Literacy reduces Poverty

“If you can’t afford to travel just read a book.” 

If a book isn’t something you’re trained to save for, or can easily pick up. Then you’re screwed. 

The unemployment rate in South Africa has been fluctuating between 31.20 and 21.50 per cent between 2003 and 2008. In the fourth quarter of 2016 the unemployment rate was at 27.1%, with a reported 45% of our population earning below the R3500 estimated minimum wage. There are approximately 55 million people in South Africa as I write this, this means just over 25 million people can’t afford three wholesome meals a day. This is either you or me. 

I stay in a community where there are more people who are at home during the day than those who commute to work in the morning. This minority spends most of their vital energy working toward liberating their entire family out of the circle of poverty. Sadly, in most cases the same jobs only further entrench these miserable people into a more sadistic poverty of debt slavery. I grew up in a household led by a rural matriarch who was of the early generation of migrant labour force, so luckily most of her traditions of self-sufficiency were still intact during part of my turbulent childhood. She baked bread, grew vegetables, fruits, sold fried fish and offered tailoring services to the locals. These instinctive activities saved an average of R300 and pulled R200 of tax-free income monthly. The death of my grandmother’s generation was the death of that culture of self-sufficiency, the erosion of our relationship with land and relinquishing of personal responsibility to our wellbeing. Dentists, General Practitioners and hospitals weren’t as inundated as they’ve become nowadays. It is common knowledge that majority of all sickness could be prevented with our diet, and this includes the type of foods we feed our brains. A malnutritioned body is just as weak as a malnutritioned mind. Although we might have land, water and other resources to start living healthier but without a nourished mind that knows how to learn and is being fed wholesome knowledge there’s no hope. This is the knowledge which made grandma more of a producer than a consumer, the knowledge which made her thrift, skilled her in the supply & demand of her community’s basic needs. 

Academic reports state that about 8 out of 10 kids who graduate from high school don’t know how to learn. Children absolutely love learning at elementary level, we know that as humans we learn faster as kids but something sad happens in high school which switches most of us off . The school happens.  

There’s evidence that critical thinking and the faculty of reasoning aren’t developed by the current standard of the public schooling system as a skill.  A movement for the revolution of academia has been going on for over a decade now, from outside and from within. As a result more alternatives and supplementary solutions have developed through technology in more developed countries. These technologies have opened up the elitist world of academia and democratized resources which were previously limited to prestigious institutions; this innovation has also made the education experience much more interactive. This is all great but it still doesn’t mean anything if the people who need it the most can’t access it. In most cases the infrastructure might be there but the literacy skills to access information and consume it in a meaningful way is what lacks.

 This is another fault of an education system that was designed to produce labour force instead of entrepreneurs and self-sufficient innovators. Almost everything we learnt in township schools is irrelevant to true human development. Not to mention detrimental.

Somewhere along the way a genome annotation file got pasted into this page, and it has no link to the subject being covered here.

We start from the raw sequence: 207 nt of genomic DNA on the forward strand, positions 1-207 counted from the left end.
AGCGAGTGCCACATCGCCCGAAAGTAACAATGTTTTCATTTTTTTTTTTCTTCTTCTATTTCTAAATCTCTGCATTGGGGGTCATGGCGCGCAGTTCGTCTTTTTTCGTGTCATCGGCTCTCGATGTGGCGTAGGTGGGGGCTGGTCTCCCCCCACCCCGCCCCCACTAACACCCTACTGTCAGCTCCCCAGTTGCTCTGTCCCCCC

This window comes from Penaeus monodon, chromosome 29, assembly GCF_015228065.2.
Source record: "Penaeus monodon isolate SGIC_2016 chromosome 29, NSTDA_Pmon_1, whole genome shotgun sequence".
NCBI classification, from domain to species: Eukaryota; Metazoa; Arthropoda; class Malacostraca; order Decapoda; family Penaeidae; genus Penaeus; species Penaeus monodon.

There was no emphasis on what is now called foundational Literacies. Numeracy (not just the ability to count), scientific literacy, cultural literacy, financial literacy, and even with the eminent need for tech skills in the market township schools aren’t equipped to inculcate ICT literacy. Literacy in the aforementioned opens up one’s world to so much more. 

 The sooner one is adequately skilled in these foundational literacies the sooner a person is able to navigate the world more meaningfully. The development of some core competencies which inform how we approach complex challenges like communication, creativity, critical thinking and problem solving rely deeply on foundational literacy. It’s possible that some good teachers will get the ball rolling in the right direction but without community-based literacy programs and activities at home there’s a high likelihood of the child not making it out of the circle of poverty. In most functional societies institutions of learning aren’t limited to the academic system and its skewed admission requirements which let only a few in. There’ no denying the great vacuum of moral qualities which often go beyond the dimension of any public school to inculcate. The vacuum echoes at churches, homes, schools, politics and all spheres of township society. 

If I don’t romanticize black people’s ability to survive harsh poverty in the townships I’ve lived in, the bankruptcy  of characteristics and qualities such as leadership,community, initiative, social and cultural awareness, empathy and persistence has made them immensely valuable due to their higher demandA school curriculum is not a magic wand to the problems of learning, but some substantial leadership in education would help. 
Literacy programmes aren’t just about ability to read and write. It has to do with cultivating of minds to independently function, create or identify opportunities and explore their potential. It’s no secret that the gap between the rich and poor is maintained by the sanctioned ignorance of the majority. We must be kept preoccupied with the most basic of concerns that anything besides food, clothing, and shelter is a luxury. 

 In the book How Marxism Work, Chris Harman shows how necessary it is to keep the majority illiterate for a capitalist state to thrive. 

“The majority of the earth’s population were too busy scratching the soil for a meagre living to have time to develop systems of writing and reading, to create works of art, to build ships to trade, to plot the course of the stars, to discover the rudiments of mathematics, to work out when rivers would flood or how irrigation channels should be constructed. These things could only happen if some of the necessities of life were seized from the mass of the population and used to maintain a privileged minority which did not have to toil from sunrise to sunrise.”

Where to from here: